Mt. Willey, November 23, 2008
This is cut and pasted from our hiking blog -- http://trishandalex.blogspot.com
Accompanying pictures can be found there.
Ethan Pond Trail, Willey Range Trail.
5.4 miles roundtrip.
****I am extremely grateful to MadRiver for accompanying us on this hike. He was extraordinarily patient with our slow progress. I don't know of many other adults who would hike with someone else's kid and not mind the snail's pace. In addition, he was great fun to talk with -- Alex and I enjoyed his company immensely.****
This was our first 4K hike in wintery weather. Alex and I did well, but we took a very, very long time getting up this mountain.
MadRiver had agreed to join us for this one, since I'm new to winter hiking and it's safer to have more than one adult out there with Alex in this kind of weather. He would arrive at the trailhead an hour or so behind us, and catch up with us on the trail.
It was a beautiful, COLD morning when we arrived at the parking lot. I had Alex wait in the car while I layered up and got out packs and poles. I then had her layer up inside the car. I put microspikes on both of us right away, since I could see there was snow and ice all around us, right next to the car.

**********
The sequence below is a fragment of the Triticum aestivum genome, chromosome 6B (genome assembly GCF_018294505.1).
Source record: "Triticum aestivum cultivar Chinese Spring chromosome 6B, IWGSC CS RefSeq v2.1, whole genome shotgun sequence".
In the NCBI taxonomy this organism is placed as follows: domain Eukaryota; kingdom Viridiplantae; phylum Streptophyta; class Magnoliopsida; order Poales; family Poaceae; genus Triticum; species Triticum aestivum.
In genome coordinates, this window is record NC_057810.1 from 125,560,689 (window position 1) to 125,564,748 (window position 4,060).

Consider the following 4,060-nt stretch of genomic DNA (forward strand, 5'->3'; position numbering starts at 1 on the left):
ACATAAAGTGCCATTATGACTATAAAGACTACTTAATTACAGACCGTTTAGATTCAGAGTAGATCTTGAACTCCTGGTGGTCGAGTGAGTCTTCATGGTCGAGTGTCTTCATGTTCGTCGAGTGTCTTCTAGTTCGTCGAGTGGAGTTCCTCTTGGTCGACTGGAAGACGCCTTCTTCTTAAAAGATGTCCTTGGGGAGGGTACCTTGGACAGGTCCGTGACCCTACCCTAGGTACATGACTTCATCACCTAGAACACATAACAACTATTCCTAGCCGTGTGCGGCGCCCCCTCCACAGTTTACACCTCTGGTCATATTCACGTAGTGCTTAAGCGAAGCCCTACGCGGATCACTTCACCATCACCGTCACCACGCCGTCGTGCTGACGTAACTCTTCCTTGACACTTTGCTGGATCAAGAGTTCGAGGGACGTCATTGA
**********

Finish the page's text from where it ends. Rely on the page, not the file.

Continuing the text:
Once ready to roll, we beat feet to the trailhead, took a picture, then dove into the trees to get out of the wind.
Ethan Pond Trail starts a bit steeply, and then levels off. It was slow going for us -- we had to stop many times to remove certain layers and put on others, adjust gloves, figure out how to keep Alex' s hair out of her eyes with the balaclava and facemask on, drink water, look at bird tracks in the snow, check out icicles, etc. Also, it was difficult navigating through the snow. Lots of rocks were just barely covered up, many were poking out a bit, roots were just a tad buried in the snow -- we had to watch our footing carefully.
The first half mile took us an hour. Alex was frustrated at having to deal with all the clothes. Also, she couldn't hold her poles very well with her gloves on. She did NOT look happy, and I asked her if she wanted to turn back, that we could wait til the snow melted and just do this in the spring. She responded that she didn't want to have to come all the way back here on another day. "We're here, let's do it now."
So we slogged onward. Here we are next to a bog bridge.